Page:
“Michael Jordan Wasn’t Really My Competition”: Isiah Thomas Declares He Never Thought of the Chicago Bulls as Real Competition

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May 22, 2020 2:00 am

ESPN’s ‘The Last Dance’ really brought out some controversies while highlighting others. It made some of MJ’s rivals speak up as his friends feel bad. The 10-part docuseries has ended now. However, an old conflict between Michael Jordan and Isiah Thomas that only got worse recently, continues to persist.

Isiah Thomas reveals how he was above Michael Jordan and the Bulls

After the episode where Michael Jordan revealed that he still had a lot of hatred for Isiah Thomas, the rivalry only got worse. It all started when Thomas’ Pistons’ era ended and Jordan’s Bulls’ started. Michael saying he respected Thomas despite the hatred did not help at all.

The Detroit Pistons’ Bad Boy seemed genuinely hurt at the comments. It seems Thomas is over it all now, as he recently made a rather bold announcement.

 

When FS1’s ‘Speak For Yourself’ asked him if the duo’s feud may be a purely competitive issue, Thomas simply said that it could be, but from Jordan’s point of view only.

 “In ’91, I had what they would call career-ending wrist surgery. But when we were all young and healthy, the numbers speak for themselves. He wasn’t really my competition,” Thomas elaborated. Talking about who, then, were his actual competition, the legend said,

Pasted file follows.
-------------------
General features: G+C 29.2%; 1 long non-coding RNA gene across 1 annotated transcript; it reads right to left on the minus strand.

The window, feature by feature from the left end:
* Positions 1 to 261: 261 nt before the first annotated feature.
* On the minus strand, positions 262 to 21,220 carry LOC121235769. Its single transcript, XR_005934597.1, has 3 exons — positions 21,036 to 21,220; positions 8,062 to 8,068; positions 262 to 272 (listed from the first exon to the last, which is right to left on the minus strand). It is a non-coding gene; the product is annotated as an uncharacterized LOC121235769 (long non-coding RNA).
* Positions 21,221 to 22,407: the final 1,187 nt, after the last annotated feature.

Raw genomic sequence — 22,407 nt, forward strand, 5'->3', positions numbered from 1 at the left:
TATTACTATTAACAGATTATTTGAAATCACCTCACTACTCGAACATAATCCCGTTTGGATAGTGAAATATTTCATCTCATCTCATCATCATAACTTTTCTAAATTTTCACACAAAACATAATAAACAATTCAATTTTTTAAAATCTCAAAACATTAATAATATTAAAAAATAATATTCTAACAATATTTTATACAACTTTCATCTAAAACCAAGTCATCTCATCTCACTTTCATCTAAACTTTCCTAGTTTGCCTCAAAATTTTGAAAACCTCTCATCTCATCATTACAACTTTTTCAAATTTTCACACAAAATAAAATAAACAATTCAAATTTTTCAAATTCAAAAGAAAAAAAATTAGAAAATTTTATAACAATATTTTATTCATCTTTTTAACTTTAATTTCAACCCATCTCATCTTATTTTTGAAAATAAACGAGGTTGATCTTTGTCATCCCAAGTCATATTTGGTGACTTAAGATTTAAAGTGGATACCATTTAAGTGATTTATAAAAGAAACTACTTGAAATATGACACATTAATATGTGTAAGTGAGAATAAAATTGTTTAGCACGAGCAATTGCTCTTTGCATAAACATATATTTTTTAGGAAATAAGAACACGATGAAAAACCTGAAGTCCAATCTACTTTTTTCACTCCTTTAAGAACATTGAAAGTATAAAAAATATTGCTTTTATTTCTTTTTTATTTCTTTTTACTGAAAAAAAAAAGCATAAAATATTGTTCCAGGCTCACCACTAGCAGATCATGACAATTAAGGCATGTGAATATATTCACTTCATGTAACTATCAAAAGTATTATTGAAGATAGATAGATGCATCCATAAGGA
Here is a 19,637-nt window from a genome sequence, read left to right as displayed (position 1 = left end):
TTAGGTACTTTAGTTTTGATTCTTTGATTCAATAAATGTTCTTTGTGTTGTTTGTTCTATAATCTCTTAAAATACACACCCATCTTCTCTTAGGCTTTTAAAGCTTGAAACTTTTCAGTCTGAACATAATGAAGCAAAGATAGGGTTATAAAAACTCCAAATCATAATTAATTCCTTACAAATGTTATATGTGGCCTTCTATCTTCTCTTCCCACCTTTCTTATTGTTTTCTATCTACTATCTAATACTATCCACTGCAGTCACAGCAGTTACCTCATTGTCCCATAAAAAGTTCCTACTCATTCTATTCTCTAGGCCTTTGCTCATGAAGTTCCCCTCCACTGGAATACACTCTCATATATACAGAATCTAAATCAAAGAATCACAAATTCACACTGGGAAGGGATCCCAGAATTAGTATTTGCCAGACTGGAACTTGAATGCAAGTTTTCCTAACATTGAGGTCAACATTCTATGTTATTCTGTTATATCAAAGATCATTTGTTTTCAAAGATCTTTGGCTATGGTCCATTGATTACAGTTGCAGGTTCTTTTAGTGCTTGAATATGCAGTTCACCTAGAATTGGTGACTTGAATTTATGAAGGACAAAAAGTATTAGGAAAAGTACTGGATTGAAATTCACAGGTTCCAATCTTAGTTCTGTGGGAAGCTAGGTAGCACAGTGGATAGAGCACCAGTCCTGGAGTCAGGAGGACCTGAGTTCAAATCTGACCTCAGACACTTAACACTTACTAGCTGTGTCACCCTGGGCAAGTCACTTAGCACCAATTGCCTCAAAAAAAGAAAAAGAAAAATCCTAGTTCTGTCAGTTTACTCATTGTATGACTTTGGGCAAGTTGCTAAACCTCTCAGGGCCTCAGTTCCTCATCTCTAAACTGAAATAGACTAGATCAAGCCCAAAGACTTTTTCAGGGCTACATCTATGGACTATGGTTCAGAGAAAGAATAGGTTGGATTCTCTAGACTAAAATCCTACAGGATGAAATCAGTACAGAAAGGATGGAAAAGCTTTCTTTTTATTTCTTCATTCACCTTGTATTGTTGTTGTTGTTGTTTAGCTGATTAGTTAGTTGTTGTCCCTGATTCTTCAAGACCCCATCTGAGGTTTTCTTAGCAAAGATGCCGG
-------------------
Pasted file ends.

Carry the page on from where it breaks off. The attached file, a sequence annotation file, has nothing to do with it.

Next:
“My competition was (Larry) Bird and Magic (Johnson). Trying to catch the Celtics, trying to catch the Lakers. Chicago at that time, and Jordan at that time, from ’84-90, before my wrist surgery, that wasn’t my competition.”

Thomas actually has a point. The years through 1984 to 1990 were the peak years for the Bad Boys Pistons. They had the NBA league on fire. More importantly, those were exactly Jordan’s rookie years! Michael Jordan and the Chicago Bulls, who posted a mere10-20 regular season record along with a 6-12 postseason record against Thomas and the Detroit Pistons, were the least of the Bad Boys’ concerns.

Isiah Thomas had a career ending wrist surgery in January 1991. Due to this, he had to miss 32 regular season matchups. The Pistons soon degraded, and their dynasty slowly paved the way for that of the Chicago Bulls. Thomas retired just three years later, aged 32.

We may conclude that Thomas saying Jordan and the Bulls were never really a competition for the Pistons and himself, is rather accurate. Now, we wait and watch whether Jordan cares to respond.micha

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